• Matt Kahler (Understudy)

    Matt is pleased as punch to be involved with Lifeline for the first time. He has appeared in Frankenstein (The Hypocrites), Ren-Faire! A Fistful of Ducats (The Factory), Les Liasons Dangereuses (St. Louis Shakespeare), Cyrano De Bergerac (Baltimore Shakespeare Festival), The Homecoming(Hot City), and other productions all over this land.

  • Mallory Nees (Understudy)

    Mallory is a recent graduate of The Theatre School at DePaul University. Some favorite roles include Pennywise in Urinetown (dir. Dexter Bullard), Florina in Mad Forest (dir. Carlos Murillo) and Lady Bracknell in The Importance of Being Earnest. Before coming to Chicago, Mallory performed at various venues in her home state of Wisconsin as Helena in A Midsummer Night’s Dream, Gilda in Design for Living, and Sarah in Spinning Into Butter. Since graduation, she’s worked with a few companies in Chicago, but none as often as Lifeline. This season, you may have seen her in Lifeline’s KidSeries productions of Dooby Dooby MooThe Last of the Dragons, and The Blue Shadow.

  • Paul S. Holmquist (Director)

    Paul joined the Lifeline ensemble in 2006 and has directed The Island of Dr. Moreau (winner of 5 Non-Equity Jeff Awards including Best Production-Play) for Lifeline’s 25th Anniversary Season, and last spring’s Busman’s Honeymoon. For Lifeline’s KidSeries, Paul directed Rikki Tikki Tavi & Other Just So Stories and Flight of the Dodo. He has appeared on the Lifeline stage in Strong PoisonThe Talisman Ring (2005) and The Picture of Dorian Gray (Non-Equity Jeff Award Nomination: Supporting Actor-Play). Other directing credits include The Constant Wife and The Robber Bride Groom (Non-Equity Jeff Award Nomination: Director-Musical) for the Griffin Theatre Company and Under Milk Wood for Caffeine Theatre. Paul holds a BFA in Acting from the Theatre School at DePaul University and a Graduate Laban Certificate in Movement Analysis from Columbia College Chicago, where he teaches and works.

  • Erica Foster (Stage Manager)

    Erica has stage managed numerous productions at Lifeline including Treasure IslandThe Mark of ZorroCat’s CradleThe Killer AngelsAround the World in 80 DaysJohnny TremainThe Talisman Ring (2005) and Click, Clack, Moo: Cows that Type. Erica has also been Lifeline’s Operations Manager for the past four seasons.

  • Charlie Alves (Video/Projection Designer)

    Charlie is pleased to be making his Lifeline debut. His Chicago credits include The Night Season for Vitalist Theatre; Independence for Citadel Theatre Company; Little Brother for Griffin Theatre Company; and Hope VIfor Chicago Dramatists. Charlie has received a BFA in Theatre and Communications from Lake Forest College.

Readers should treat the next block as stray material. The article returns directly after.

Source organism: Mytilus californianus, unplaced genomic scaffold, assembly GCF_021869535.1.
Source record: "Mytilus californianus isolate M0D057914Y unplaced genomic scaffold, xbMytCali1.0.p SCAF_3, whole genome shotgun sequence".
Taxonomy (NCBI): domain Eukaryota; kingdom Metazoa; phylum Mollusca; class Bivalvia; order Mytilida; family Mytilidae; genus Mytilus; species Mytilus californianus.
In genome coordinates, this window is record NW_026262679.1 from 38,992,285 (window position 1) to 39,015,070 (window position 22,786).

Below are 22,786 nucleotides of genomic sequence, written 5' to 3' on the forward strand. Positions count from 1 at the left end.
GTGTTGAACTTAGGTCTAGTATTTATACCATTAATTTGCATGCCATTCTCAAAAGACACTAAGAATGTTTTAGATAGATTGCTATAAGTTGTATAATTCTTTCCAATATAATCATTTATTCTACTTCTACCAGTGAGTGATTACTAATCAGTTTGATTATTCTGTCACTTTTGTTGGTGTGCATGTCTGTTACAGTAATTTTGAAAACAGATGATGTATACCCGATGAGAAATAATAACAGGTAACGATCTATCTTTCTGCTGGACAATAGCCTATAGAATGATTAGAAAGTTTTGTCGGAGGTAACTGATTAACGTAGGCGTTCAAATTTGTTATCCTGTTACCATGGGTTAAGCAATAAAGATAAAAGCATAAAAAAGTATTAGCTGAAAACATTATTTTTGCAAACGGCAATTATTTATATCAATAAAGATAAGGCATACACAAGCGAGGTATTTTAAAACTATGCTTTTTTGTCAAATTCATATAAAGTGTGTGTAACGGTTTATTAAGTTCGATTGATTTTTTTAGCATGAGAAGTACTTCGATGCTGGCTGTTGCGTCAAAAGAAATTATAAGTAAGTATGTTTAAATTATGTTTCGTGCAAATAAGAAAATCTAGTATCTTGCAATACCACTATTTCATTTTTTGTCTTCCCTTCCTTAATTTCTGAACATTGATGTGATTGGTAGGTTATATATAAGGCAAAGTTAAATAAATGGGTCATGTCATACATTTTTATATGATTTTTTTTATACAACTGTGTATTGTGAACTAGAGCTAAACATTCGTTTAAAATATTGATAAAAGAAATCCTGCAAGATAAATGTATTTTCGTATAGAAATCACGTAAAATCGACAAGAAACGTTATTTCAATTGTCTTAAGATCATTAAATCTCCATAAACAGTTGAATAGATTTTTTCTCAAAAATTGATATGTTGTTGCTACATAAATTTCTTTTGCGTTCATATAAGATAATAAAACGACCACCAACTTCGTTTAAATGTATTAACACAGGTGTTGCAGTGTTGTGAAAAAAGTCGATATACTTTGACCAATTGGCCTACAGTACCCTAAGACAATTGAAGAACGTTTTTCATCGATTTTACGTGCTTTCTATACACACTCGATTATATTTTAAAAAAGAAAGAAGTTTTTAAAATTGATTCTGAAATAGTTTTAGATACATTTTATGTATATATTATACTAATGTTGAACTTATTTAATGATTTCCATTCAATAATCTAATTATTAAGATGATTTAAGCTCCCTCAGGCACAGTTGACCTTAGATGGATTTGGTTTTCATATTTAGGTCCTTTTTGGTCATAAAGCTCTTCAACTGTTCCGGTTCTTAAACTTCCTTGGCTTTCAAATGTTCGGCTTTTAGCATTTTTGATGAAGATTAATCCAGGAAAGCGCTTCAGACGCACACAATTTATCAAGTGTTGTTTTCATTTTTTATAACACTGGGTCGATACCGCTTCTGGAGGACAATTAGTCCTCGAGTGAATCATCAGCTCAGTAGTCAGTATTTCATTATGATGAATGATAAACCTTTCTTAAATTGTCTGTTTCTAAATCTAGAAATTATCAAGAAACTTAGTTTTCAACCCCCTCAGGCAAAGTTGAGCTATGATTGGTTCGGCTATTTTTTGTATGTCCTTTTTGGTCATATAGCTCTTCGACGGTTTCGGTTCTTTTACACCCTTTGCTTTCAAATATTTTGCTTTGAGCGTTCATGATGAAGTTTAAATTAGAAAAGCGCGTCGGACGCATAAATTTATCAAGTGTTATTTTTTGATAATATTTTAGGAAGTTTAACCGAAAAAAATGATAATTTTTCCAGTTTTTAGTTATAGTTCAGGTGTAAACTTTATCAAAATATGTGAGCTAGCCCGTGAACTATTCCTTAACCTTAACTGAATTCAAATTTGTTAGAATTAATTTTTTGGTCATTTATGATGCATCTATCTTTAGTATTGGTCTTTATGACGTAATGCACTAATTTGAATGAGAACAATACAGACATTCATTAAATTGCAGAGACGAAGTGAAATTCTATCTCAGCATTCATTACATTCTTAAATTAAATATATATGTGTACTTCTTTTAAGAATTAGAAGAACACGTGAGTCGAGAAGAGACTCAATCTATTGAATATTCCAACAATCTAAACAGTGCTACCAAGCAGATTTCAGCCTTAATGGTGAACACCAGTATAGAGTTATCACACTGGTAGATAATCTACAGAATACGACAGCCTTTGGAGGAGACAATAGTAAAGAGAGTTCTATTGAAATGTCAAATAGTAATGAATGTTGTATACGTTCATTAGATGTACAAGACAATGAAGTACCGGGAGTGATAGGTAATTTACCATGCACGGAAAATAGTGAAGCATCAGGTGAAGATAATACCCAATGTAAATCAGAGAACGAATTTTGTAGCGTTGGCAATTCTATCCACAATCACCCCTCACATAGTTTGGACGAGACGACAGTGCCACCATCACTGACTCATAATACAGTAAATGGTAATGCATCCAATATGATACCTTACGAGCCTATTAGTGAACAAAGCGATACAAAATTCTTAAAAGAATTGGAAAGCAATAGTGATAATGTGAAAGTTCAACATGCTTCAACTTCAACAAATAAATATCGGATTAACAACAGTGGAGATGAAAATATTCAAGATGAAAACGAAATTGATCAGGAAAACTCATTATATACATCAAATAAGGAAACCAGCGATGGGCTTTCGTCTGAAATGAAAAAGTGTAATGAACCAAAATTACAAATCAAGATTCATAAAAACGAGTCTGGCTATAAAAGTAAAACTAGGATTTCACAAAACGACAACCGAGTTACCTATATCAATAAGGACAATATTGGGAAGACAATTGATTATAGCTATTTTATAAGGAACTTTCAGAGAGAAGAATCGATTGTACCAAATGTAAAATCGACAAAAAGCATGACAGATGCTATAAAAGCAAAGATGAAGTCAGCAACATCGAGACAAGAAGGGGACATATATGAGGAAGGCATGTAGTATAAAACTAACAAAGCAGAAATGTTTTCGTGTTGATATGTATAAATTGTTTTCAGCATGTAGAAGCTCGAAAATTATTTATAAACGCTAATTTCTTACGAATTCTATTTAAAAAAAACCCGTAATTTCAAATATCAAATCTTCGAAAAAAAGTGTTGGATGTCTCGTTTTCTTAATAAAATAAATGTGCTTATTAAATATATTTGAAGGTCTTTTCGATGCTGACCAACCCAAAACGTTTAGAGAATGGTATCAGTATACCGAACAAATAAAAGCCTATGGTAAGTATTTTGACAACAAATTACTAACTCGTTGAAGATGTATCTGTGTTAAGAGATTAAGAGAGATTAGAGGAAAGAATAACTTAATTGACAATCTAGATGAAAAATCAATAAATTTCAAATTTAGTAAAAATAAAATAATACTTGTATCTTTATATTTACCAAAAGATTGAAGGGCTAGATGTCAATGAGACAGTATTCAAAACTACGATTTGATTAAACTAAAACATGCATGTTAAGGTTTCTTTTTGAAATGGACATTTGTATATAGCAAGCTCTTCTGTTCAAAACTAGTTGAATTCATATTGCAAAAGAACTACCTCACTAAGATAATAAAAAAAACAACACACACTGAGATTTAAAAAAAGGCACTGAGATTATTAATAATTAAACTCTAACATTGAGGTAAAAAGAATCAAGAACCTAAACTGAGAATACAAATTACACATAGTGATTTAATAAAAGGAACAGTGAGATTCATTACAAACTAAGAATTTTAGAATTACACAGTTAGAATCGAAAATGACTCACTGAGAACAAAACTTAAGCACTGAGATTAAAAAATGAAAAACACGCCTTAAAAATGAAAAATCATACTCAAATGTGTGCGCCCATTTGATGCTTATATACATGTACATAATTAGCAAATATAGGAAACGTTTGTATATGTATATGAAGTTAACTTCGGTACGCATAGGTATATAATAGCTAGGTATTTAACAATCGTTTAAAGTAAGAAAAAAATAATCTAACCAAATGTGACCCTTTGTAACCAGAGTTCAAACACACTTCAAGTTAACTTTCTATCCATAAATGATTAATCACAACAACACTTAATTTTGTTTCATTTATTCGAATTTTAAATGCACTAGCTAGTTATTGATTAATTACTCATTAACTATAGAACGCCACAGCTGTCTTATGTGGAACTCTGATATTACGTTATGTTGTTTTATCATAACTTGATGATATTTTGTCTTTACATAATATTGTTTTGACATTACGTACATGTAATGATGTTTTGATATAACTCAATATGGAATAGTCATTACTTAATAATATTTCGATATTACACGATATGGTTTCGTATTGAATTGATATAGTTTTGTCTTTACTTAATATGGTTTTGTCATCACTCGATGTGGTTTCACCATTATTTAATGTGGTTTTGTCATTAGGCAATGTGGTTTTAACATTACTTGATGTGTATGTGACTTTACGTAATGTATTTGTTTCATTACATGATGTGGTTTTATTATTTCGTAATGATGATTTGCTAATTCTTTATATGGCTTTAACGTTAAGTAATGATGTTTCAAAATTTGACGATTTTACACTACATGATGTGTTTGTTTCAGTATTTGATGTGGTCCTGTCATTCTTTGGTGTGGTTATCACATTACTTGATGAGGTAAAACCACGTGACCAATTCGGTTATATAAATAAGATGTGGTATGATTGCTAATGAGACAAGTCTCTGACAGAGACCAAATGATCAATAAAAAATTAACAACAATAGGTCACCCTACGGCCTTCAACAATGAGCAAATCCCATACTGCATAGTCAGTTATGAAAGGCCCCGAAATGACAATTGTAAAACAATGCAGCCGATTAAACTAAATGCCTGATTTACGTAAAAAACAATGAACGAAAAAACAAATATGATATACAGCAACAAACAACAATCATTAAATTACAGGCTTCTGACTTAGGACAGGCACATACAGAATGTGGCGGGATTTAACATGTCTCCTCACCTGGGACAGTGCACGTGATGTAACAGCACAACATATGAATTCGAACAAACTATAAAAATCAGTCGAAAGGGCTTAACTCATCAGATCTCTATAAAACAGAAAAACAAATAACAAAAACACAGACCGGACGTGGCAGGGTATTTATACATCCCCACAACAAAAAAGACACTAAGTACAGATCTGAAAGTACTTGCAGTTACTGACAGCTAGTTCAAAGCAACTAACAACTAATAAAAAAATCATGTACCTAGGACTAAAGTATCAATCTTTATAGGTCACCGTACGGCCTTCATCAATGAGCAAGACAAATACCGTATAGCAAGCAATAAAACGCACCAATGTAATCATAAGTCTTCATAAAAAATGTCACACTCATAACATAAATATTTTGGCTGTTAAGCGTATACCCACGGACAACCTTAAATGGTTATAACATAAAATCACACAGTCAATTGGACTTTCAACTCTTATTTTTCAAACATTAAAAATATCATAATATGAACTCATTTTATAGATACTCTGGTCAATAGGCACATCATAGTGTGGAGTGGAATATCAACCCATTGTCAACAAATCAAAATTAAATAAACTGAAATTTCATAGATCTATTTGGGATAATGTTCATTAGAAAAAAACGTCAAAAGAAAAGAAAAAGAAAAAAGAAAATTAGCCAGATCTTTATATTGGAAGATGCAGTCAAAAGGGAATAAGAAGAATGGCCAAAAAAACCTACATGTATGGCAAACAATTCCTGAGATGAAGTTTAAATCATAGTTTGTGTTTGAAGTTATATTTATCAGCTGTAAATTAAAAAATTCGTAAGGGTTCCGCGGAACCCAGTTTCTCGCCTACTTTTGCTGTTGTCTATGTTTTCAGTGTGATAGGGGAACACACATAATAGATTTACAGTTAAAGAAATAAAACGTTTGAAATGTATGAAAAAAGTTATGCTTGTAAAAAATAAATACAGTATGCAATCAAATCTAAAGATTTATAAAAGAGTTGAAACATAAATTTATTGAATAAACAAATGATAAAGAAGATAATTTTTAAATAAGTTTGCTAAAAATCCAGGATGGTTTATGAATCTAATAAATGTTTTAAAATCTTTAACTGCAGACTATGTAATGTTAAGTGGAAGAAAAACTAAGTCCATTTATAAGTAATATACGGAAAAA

• Eva Breneman (Dialect/Vocal Coach)

    Chicagoland credits include: Brother/Sister PlaysPerfect Mendacity, and The Diary of Anne Frank (Steppenwolf); When She DancedHistory Boys, and Fiorello (Timeline); A LifeThe Lieutenant of Inishmore, and Grey Gardens (Northlight); The Overwhelming (Next Theatre); FedraAround the World in 80 DaysBlack Diamond, and The Old Curiosity Shop(Lookingglass); Carousel (Court); The Maids and The Puppetmaster of Lodz (Writer’s Theatre); The Light in the Piazza (Goodman Theatre); The Voysey Inheritance and Bronte(Remy Bumppo); Nine (Porchlight); Candels to the Sun (Eclipse); Aristocrats (StrawDog); Moby Dick (Milwaukee Rep); Blithe Spirit (Madison Repertory); Denmark (Victory Gardens). Regional and Off-Broadway credits include: Mamma Mia! (National Tour and Las Vegas); and Around the World in 80 Days (Centerstage Baltimore and Kansas City Repertory Theatre). Television credits include: Pleading Guilty (Fox); The Beast (A&E Television); and Caught in the Act (Lifetime Television). Eva is an Associate Artist at Timeline, and a Production Affiliate of Lookingglass Theatre Company. She holds an MA from The Central School of Speech and Drama in London, and a BFA from NYU/Tisch School of the Arts.

  • Alan Donahue (Scenic & Properties Designer)

    Alan is a Lifeline ensemble member and veteran scenic designer for Lifeline’s MainStage and KidSeries, having most recently designed Treasure Island and Dooby Dooby Moo. When not designing scenery or props he does the occasional lighting design (Killer AngelsThe Talisman Ring [2005]) or adaptation (Trust Me on ThisCrossing CaliforniaBongo Larry & Two Bad BearsSophie’s Masterpiece). Current designs elsewhere include Dancing at Lughnasa for Seanachaí Theatre and Les Liaisons Dangereuses for Remy Bumppo.

  • Mikhail Fiksel (Original Music & Sound Designer)

    Mikhail is excited to be back at Lifeline, having had a blast working on The Last of The Dragons. He is a proud member of Teatro Vista, where his recent projects included El Grito del Bronx (co-production with Collaboraction) and Blindmouth Singing (Jeff Award for Sound Design); as well as of Strawdog Theatre Company (After Dark Award for Original Score, Old Town, and a Jeff Award for Original Incidental Music, A Lie of the Mind); and of Serendipity Theatre Collective (where he is the musical director for their acclaimed series 2ndStory). He is also an Artistic Associate with Collaboraction (Orgie Award for Original Music, Intelligent Design of Jenny Chow) and Redmoon Theater (Jeff Award Nomination, Winter Pageant Redux) and on the faculty at Loyola University, where he teaches Sound Design. Other recent credits include The CabinetLast of My SpeciesOnce Upon a Time (Redmoon Theatre); Awake & Sing (Northlight); Feast (Albany Park Theatre Project); Living GreenA Park in Our HouseMy Children, My Africa (Victory Gardens); FrankensteinOedipus (The Hypocrites); Jon (Collaboraction); Uncle VanyaThe Cherry OrchardR.U.R. (Strawdog); Sweet TeaStupid Kids (AboutFace); Maria’s FieldRomeo&Juliet(TUTA); Fake Lake (Neofuturists); Massacre (The Goodman Theatre) and various productions with Adventure Stage Chicago, where he’s been a resident designer since 2006. Outside of theatre stages, he is usually performing or recording with his band Seeking Wonderland or as a solo act, often under the monikers “dj white russian” or “The Red Menace.”